What the Philadelphia Eagles accomplished in no small part because of retread and backup quarterback Nick Foles – winning two pivotal late-season starts, then winning two playoff games to get the Eagles to the Super Bowl, then winning the Super Bowl as the game’s MVP – should serve as a template for the Bears’ offseason work to secure their No. 2 quarterback situation.
The fact that the fate of the New England Patriots franchise turned on a late-round draft choice for a backup quarterback – Tom Brady – just puts another underscoring line for the position. So does what Case Keenum did to get the Minnesota Vikings.
The Bears are set at No. 1 with Mitch Trubisky. But enough of the playoff teams got to where they were because of attention paid to the No. 2 quarterback to serve as an object lesson for any team entertaining any sort of run at a postseason.
No shortage of options for backups to choose from for the Bears this offseason. And the organization clearly understands the need for a complementary presence in the quarterback room (the reason Mark Sanchez remained on the roster all year), and merely adding a just-a-guy accomplishes little.
And while the standard line of “it’ll take some time” is making the rounds at Halas Hall, “time” is a fluid concept (more on that later). Do the Bears deep-down envision a stunner 2018? If the Bears in fact believe that Matt Nagy can accomplish the turnaround that John Fox couldn’t, then the target should be a composite backup quarterback – like Foles and Keenum – who can win in relief as well as mentor/mind-meld with Mitch Trubisky.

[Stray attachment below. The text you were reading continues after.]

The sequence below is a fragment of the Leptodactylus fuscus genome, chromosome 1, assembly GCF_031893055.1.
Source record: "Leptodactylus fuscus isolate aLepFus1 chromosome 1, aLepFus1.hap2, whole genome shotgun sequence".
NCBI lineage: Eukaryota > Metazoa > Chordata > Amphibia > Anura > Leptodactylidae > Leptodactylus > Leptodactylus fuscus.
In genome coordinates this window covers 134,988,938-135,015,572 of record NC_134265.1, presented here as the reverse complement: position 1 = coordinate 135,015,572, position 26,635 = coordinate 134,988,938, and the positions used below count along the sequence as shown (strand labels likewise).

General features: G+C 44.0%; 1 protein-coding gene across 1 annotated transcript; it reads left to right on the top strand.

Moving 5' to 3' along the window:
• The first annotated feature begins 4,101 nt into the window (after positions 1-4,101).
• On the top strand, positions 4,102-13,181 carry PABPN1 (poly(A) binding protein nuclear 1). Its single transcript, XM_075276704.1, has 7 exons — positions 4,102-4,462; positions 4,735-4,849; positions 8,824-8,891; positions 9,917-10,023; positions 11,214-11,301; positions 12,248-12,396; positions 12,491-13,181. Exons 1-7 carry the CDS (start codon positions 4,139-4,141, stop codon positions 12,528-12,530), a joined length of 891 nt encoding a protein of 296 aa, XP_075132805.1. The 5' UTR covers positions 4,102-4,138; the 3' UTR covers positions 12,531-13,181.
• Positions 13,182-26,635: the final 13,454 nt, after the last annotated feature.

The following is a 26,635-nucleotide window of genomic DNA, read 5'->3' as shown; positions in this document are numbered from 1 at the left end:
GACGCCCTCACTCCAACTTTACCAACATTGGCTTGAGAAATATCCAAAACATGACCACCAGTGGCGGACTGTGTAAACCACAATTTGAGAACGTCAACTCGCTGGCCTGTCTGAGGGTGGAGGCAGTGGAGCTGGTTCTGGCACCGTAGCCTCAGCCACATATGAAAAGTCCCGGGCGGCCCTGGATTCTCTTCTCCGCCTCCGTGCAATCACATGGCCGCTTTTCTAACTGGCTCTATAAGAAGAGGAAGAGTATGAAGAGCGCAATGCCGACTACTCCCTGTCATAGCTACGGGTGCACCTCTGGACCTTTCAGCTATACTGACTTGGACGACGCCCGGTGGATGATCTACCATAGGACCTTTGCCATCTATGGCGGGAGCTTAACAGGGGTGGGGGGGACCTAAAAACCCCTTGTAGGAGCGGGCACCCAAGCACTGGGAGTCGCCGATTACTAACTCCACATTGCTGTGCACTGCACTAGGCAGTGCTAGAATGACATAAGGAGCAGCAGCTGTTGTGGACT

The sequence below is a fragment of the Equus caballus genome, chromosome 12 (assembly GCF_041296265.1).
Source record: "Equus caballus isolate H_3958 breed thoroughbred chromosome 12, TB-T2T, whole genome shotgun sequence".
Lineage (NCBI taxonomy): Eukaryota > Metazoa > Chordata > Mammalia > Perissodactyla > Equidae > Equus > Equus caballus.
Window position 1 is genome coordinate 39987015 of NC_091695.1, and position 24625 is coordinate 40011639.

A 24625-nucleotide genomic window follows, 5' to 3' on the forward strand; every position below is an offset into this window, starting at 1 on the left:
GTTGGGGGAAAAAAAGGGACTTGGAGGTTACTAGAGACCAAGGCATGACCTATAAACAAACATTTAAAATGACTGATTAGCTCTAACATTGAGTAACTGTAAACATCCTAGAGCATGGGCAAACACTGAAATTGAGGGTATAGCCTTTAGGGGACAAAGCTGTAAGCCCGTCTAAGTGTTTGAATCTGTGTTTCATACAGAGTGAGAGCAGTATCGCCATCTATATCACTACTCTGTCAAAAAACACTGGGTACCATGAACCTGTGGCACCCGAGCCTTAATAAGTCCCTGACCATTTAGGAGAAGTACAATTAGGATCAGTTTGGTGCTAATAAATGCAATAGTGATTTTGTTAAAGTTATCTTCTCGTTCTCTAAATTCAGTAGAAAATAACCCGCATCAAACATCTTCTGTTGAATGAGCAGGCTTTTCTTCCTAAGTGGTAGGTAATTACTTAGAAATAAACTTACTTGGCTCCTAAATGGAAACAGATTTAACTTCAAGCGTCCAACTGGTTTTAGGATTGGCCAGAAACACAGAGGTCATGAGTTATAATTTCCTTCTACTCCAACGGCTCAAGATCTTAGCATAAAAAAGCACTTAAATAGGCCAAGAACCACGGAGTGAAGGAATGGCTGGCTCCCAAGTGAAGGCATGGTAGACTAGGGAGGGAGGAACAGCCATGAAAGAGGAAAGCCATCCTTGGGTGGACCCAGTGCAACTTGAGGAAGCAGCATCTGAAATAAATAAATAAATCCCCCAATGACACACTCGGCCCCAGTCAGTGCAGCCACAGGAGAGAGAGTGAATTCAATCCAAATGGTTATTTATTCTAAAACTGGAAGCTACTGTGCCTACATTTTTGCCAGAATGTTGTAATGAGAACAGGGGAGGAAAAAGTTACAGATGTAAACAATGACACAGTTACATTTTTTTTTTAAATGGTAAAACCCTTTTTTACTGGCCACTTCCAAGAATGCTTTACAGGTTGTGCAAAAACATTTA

That’ll be a philosophical decision: Go for upside, or for security behind Trubisky?
New England may rue the decision to trade Jimmy Garoppolo but in the meantime brought in Brian Hoyer after the 49ers released him after the Garoppolo trade. What the Patriots do with Hoyer this offseason remains to play out, and Hoyer didn’t get a sniff of offer from the Bears last offseason, which didn’t sit well. Never mind that GM Ryan Pace went for a shot at upside with Mike Glennon; it would take a hug to get Hoyer interested in Chicago again.
Plenty of so-what to choose from: Chase Daniel (but he wants to start). Matt Moore. Ryan Fitzpatrick. Jay Cutler (just kidding!).
And then there’s Josh McCown. The only thing “wrong” with McCown is that he’s apt to find a team that grades him good enough to be signed as a starter, whether interim or longer term. He’s 38, but over the recent past, Tom Brady, Drew Brees and Peyton Manning have shown 38 to be the new 28.
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There are no “bad” Hall of Fame classes; just doesn’t happen when the discussion is about deciding on degrees of excellence.
But the 2018 class of Brian Dawkins, Ray Lewis, Randy Moss, Terrell Owens and Brian Urlacher, plus seniors Robert Brazile and Jerry Kramer, and contributor Bobby Beathard ranks with the all-time “WOW!” groups ever headed to Canton, maybe the best ever.